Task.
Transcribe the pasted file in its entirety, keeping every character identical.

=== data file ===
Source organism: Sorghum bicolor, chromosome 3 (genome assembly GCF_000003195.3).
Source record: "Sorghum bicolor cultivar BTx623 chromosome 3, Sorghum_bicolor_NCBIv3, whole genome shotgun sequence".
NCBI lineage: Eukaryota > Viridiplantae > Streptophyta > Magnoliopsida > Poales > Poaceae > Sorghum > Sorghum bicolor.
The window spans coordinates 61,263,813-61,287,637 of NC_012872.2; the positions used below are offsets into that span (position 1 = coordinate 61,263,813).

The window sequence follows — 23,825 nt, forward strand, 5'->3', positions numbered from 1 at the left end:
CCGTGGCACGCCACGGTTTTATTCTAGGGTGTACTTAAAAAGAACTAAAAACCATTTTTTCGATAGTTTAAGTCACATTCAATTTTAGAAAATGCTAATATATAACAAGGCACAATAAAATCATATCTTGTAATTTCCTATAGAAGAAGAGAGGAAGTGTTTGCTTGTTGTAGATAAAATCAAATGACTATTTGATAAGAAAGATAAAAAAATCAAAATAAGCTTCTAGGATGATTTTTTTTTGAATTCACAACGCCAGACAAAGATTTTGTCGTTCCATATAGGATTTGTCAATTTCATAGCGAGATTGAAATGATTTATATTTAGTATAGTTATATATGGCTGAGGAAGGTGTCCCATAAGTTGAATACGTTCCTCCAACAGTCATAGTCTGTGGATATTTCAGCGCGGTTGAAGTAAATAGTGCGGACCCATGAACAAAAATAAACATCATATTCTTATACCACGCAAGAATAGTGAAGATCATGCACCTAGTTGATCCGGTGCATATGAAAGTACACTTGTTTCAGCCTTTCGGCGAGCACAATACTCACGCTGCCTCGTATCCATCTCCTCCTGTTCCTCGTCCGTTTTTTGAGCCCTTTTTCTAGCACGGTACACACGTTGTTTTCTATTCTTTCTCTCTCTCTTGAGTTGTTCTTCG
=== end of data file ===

Source organism: Sorghum bicolor, chromosome 3 (genome assembly GCF_000003195.3).
Source record: "Sorghum bicolor cultivar BTx623 chromosome 3, Sorghum_bicolor_NCBIv3, whole genome shotgun sequence".
NCBI lineage: Eukaryota > Viridiplantae > Streptophyta > Magnoliopsida > Poales > Poaceae > Sorghum > Sorghum bicolor.
The window spans coordinates 61,263,813-61,287,637 of NC_012872.2; the positions used below are offsets into that span (position 1 = coordinate 61,263,813).

The window sequence follows — 23,825 nt, forward strand, 5'->3', positions numbered from 1 at the left end:
CCGTGGCACGCCACGGTTTTATTCTAGGGTGTACTTAAAAAGAACTAAAAACCATTTTTTCGATAGTTTAAGTCACATTCAATTTTAGAAAATGCTAATATATAACAAGGCACAATAAAATCATATCTTGTAATTTCCTATAGAAGAAGAGAGGAAGTGTTTGCTTGTTGTAGATAAAATCAAATGACTATTTGATAAGAAAGATAAAAAAATCAAAATAAGCTTCTAGGATGATTTTTTTTTGAATTCACAACGCCAGACAAAGATTTTGTCGTTCCATATAGGATTTGTCAATTTCATAGCGAGATTGAAATGATTTATATTTAGTATAGTTATATATGGCTGAGGAAGGTGTCCCATAAGTTGAATACGTTCCTCCAACAGTCATAGTCTGTGGATATTTCAGCGCGGTTGAAGTAAATAGTGCGGACCCATGAACAAAAATAAACATCATATTCTTATACCACGCAAGAATAGTGAAGATCATGCACCTAGTTGATCCGGTGCATATGAAAGTACACTTGTTTCAGCCTTTCGGCGAGCACAATACTCACGCTGCCTCGTATCCATCTCCTCCTGTTCCTCGTCCGTTTTTTGAGCCCTTTTTCTAGCACGGTACACACGTTGTTTTCTATTCTTTCTCTCTCTCTTGAGTTGTTCTTCG